Arbella: England's Lost Queen by Sarah Gristwood - review by Anne Somerset

Anne Somerset

Webster’s Muse

Arbella: England's Lost Queen

By

Bantam Press 450pp £20 order from our bookshop
 

As Sarah Gristwood remarks in her preface, ‘History has an unamiable habit of losing the losers.’ This being so, Arbella Stuart usually features as little more than a footnote in studies of the Elizabethan and Jacobean courts. With hindsight it is easy to assume that she was always destined to be consigned to obscurity, but Gristwood reminds us that in her own day Arbella was believed to have a respectable chance of succeeding Elizabeth I as England’s Queen.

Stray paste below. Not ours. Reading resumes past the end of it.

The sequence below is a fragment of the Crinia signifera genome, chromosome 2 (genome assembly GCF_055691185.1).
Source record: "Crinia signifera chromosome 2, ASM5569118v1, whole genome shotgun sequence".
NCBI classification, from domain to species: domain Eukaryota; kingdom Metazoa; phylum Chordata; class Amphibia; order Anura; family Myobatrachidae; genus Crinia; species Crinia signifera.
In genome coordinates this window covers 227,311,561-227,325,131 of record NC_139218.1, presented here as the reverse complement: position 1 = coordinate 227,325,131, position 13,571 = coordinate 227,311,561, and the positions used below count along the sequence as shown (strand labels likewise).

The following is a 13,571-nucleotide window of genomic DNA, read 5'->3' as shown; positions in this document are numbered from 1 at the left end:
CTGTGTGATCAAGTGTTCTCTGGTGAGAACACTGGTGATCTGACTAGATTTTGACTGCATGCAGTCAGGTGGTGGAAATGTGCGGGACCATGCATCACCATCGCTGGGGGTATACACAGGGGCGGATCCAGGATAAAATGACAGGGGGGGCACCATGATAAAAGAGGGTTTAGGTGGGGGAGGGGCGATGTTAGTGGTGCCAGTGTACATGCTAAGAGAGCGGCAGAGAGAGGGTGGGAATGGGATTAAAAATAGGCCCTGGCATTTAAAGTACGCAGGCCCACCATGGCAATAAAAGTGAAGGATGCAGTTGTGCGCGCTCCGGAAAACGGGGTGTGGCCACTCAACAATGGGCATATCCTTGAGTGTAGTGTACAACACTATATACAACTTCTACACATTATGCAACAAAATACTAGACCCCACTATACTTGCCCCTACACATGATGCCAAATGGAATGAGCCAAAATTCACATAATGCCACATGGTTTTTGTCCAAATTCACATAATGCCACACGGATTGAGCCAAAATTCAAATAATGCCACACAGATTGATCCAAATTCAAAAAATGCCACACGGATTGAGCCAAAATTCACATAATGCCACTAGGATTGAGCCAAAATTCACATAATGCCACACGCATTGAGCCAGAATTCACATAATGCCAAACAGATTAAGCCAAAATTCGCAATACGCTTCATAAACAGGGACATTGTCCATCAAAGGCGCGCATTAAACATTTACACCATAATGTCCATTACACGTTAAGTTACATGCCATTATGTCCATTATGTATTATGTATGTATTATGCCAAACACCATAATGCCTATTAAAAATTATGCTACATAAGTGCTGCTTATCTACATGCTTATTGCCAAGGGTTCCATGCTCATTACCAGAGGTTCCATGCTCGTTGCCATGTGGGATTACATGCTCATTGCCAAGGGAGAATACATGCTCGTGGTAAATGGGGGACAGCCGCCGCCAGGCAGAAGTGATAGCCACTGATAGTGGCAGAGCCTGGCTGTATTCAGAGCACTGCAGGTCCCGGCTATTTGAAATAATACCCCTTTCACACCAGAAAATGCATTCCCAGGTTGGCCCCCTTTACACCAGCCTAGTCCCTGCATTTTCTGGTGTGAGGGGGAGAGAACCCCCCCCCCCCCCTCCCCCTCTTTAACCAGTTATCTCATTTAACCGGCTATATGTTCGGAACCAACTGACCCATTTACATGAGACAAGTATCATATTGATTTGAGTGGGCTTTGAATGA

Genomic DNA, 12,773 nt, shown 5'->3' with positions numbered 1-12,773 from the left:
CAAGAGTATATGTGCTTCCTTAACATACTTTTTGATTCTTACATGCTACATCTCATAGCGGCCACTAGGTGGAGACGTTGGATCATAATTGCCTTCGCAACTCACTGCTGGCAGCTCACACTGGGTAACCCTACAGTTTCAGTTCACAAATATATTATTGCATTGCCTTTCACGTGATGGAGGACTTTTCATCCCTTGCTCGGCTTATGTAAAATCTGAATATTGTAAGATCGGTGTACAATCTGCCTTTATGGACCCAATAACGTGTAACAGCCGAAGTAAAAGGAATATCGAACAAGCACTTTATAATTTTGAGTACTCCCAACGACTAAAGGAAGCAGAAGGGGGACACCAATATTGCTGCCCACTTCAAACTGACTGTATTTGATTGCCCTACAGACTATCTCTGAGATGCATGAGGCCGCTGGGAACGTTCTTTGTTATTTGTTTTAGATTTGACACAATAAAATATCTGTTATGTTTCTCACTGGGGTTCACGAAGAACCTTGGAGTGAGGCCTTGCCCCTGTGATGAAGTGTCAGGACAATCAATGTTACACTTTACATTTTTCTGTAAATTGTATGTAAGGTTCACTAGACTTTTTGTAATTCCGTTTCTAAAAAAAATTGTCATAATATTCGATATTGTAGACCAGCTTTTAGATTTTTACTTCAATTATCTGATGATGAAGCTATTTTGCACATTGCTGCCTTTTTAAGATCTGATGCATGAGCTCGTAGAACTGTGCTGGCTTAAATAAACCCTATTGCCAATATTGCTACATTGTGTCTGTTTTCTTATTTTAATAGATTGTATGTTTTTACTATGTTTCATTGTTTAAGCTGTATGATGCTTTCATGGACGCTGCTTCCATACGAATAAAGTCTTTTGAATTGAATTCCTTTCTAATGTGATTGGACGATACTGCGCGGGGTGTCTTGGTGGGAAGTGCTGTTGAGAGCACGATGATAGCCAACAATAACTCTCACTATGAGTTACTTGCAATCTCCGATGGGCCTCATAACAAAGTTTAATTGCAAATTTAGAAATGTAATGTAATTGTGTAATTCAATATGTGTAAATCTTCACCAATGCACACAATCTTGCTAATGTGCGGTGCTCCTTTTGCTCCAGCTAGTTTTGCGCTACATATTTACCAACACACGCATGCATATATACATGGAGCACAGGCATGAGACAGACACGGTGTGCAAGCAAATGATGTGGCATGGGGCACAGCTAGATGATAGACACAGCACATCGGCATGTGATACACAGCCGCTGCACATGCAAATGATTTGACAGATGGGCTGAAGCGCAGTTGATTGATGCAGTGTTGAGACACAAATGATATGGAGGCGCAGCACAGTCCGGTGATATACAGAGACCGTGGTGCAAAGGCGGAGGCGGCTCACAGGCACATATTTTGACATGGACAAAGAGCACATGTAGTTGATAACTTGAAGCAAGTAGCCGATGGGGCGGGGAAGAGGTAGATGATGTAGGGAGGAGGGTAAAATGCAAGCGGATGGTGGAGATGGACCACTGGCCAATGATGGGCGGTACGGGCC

Arbella was the granddaughter of two formidable women. Her paternal grandmother was Henry VIII’s niece, the Countess of Lennox, and it was from her that Arbella derived her claim to the crown. Her mother’s mother was the Countess of Shrewsbury (better known as Bess of Hardwick), a terrifying virago who

Sign Up to our newsletter

Receive free articles, highlights from the archive, news, details of prizes, and much more.

Follow Literary Review on Twitter